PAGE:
Its most important feature, when compared with the previous constitution of 1868, is its provision for the choice of state officials other than the governor (who was previously chosen by election) by elections instead of by the governor's appointment, but the governor, who serves for four years and is not eligible for the next succeeding term, still appoints the circuit judges, the state' attorneys for each judicial circuit and the county commissioners; he may fill certain vacancies and may suspend, and with the Senate remove officers not liable to impeachment..
A Liberal majority at the dissolution was promised by all the signs at by-elections.
After the passing of this resolution the cry against the House of Lords rapidly weakened, since it became clear at the by-elections (culminating at Peckham in March 1908) that the "will of the people" was by no means unanimously on the side of the bills which had failed to pass.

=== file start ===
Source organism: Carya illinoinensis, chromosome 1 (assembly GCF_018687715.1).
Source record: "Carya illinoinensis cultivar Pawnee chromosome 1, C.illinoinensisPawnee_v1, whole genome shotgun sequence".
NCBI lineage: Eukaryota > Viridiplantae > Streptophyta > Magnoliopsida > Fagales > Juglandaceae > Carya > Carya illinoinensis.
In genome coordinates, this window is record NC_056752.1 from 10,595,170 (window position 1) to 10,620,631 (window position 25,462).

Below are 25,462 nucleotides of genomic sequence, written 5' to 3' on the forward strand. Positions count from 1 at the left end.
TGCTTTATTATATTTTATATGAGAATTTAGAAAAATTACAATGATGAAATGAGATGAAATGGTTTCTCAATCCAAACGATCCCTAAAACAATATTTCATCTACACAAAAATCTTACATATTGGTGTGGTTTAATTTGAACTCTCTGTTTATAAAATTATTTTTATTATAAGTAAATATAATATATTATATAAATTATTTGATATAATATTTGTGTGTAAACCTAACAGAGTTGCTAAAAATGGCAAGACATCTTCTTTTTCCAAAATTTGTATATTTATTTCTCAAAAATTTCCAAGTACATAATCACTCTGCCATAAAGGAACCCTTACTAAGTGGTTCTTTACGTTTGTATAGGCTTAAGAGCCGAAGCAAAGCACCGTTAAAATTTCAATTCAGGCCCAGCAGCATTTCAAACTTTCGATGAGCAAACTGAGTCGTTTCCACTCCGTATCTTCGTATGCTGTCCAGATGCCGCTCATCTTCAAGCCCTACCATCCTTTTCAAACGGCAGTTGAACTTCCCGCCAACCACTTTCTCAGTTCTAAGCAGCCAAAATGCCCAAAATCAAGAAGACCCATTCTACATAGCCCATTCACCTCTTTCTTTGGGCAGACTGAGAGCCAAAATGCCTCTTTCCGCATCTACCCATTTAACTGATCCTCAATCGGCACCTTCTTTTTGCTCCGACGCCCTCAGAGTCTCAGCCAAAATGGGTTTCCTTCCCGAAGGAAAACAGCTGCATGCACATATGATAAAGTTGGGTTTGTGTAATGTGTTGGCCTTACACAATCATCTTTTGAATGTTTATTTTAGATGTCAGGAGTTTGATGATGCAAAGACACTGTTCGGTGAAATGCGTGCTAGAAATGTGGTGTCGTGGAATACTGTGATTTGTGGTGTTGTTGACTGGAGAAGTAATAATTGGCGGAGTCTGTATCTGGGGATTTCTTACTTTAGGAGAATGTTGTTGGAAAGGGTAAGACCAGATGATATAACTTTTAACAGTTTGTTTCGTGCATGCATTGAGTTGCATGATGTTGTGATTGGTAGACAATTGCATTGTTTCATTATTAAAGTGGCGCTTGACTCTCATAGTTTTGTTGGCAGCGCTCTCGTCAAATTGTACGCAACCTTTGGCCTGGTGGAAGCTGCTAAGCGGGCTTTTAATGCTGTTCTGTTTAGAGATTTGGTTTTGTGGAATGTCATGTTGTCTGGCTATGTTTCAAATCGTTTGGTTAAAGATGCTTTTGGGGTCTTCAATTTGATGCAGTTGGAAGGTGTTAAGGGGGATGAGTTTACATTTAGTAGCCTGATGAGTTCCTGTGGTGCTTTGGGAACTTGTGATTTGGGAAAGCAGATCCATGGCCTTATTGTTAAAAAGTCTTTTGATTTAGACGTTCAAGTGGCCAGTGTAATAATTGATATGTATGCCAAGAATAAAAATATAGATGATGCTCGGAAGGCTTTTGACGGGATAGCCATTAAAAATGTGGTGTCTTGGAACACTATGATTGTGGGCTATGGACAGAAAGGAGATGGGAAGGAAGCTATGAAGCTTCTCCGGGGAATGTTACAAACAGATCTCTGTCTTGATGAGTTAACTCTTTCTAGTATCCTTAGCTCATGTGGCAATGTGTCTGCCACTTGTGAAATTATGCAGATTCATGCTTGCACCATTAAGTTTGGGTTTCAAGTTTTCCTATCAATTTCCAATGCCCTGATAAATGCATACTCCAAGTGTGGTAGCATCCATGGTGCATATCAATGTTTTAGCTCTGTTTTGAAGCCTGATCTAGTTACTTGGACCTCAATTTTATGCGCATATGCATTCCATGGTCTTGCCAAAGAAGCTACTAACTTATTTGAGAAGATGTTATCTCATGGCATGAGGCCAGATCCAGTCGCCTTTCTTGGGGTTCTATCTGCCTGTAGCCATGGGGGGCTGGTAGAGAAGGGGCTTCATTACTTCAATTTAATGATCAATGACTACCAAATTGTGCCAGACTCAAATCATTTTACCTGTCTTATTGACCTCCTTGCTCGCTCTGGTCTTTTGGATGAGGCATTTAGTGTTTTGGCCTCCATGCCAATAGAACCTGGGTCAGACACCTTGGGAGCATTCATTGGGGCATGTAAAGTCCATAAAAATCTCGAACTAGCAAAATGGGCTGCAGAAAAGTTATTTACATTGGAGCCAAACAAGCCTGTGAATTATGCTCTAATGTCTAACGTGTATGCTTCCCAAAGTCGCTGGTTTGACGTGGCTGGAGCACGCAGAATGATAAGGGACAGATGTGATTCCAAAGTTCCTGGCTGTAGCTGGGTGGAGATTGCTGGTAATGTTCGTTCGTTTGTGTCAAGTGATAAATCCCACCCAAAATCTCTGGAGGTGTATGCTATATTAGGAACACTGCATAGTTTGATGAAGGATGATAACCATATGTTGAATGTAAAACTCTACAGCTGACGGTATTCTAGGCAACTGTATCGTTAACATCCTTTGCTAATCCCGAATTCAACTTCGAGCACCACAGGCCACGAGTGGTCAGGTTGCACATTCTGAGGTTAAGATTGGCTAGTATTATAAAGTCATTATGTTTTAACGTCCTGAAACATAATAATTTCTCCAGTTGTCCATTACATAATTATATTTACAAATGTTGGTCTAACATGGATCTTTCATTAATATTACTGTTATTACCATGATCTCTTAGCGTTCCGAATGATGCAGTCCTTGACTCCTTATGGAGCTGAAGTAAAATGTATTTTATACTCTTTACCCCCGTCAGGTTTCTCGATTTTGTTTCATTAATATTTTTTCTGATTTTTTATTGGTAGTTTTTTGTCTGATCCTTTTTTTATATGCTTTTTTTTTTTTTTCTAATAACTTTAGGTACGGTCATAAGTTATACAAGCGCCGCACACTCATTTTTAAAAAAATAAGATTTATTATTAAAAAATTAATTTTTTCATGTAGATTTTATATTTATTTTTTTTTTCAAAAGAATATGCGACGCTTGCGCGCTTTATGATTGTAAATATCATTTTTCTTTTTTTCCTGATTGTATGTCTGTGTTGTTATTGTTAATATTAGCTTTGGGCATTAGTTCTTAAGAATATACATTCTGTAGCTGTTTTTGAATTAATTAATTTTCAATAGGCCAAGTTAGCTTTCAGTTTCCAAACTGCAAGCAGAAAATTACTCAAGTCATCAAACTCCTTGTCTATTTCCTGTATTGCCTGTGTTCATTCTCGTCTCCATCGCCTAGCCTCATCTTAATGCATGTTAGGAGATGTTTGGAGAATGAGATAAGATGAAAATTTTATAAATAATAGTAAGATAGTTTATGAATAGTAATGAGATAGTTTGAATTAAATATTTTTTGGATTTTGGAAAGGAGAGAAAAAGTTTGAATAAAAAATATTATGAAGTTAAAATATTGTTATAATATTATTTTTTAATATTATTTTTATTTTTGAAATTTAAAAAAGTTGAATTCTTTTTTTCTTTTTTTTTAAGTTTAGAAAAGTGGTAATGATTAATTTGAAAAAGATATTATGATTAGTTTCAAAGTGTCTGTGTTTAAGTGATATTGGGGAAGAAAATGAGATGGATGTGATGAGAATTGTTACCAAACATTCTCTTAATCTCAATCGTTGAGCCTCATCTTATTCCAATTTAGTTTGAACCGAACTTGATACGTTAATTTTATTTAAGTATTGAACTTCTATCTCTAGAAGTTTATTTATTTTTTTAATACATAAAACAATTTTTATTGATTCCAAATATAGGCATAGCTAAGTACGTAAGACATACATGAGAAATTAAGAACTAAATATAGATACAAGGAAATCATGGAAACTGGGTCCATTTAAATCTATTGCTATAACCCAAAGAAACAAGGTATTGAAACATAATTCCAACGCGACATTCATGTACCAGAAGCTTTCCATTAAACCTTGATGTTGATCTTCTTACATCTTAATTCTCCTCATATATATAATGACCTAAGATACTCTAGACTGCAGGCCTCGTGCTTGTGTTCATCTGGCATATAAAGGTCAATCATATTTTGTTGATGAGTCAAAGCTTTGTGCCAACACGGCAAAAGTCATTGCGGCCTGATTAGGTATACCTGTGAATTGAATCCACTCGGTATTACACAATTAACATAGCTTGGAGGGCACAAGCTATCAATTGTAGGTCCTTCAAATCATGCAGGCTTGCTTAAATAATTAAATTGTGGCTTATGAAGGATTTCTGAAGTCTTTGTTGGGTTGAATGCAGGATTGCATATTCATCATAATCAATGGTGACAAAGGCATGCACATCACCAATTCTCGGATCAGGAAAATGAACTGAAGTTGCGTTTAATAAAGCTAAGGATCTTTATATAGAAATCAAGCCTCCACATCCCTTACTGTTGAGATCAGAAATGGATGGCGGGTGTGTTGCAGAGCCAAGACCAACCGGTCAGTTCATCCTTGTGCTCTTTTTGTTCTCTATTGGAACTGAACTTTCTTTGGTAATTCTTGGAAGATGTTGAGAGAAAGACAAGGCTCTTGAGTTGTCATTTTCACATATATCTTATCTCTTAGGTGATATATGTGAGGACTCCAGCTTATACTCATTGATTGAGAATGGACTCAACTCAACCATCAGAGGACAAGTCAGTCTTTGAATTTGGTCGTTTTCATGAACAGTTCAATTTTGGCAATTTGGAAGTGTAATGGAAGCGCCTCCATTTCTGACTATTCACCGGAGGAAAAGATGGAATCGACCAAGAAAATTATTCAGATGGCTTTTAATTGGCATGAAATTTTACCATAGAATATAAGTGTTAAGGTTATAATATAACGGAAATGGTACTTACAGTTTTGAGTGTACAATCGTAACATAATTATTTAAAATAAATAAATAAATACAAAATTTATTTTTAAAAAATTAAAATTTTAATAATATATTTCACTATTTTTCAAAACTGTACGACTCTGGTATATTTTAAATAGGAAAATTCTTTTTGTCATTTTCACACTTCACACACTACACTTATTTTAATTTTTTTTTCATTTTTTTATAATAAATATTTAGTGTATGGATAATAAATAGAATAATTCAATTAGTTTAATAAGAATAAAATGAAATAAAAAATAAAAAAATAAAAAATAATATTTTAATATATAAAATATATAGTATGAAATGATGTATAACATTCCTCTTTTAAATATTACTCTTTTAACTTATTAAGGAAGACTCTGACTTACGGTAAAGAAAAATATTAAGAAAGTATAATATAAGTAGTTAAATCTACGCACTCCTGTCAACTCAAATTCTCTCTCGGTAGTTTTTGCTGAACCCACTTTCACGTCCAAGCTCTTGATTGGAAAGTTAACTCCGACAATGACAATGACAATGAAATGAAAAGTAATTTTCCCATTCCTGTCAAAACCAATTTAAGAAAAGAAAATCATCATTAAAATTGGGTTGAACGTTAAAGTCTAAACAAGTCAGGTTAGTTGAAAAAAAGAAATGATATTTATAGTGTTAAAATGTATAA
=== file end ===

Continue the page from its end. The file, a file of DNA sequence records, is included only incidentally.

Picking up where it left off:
Though a few Unionists transferred their allegiance, notably Mr. Winston Churchill, and by-elections went badly, Mr Balfour still commanded a considerable though a dwindling majority, and the various contrivances of the opposition for combining all free-traders against the government were obstructed by the fact that anything tantamount to a vote of censure would not be supported by the "wobblers" in the ministerial party, while the government could always manage to draft some "safe" amendment acceptable to most of them.
His speech at Birmingham (November 14, 1907), fully accepting the principles of Mr Chamberlain's fiscal policy, proved epoch-making in consolidating the Unionist party - except for a small number of free-traders, like Lord Robert Cecil, who continued to hold out - in favour of tariff reform; and during 1908 the process of recuperation went on, the by-elections showing toamarked degree the increased popular support given to the Unionist candidates.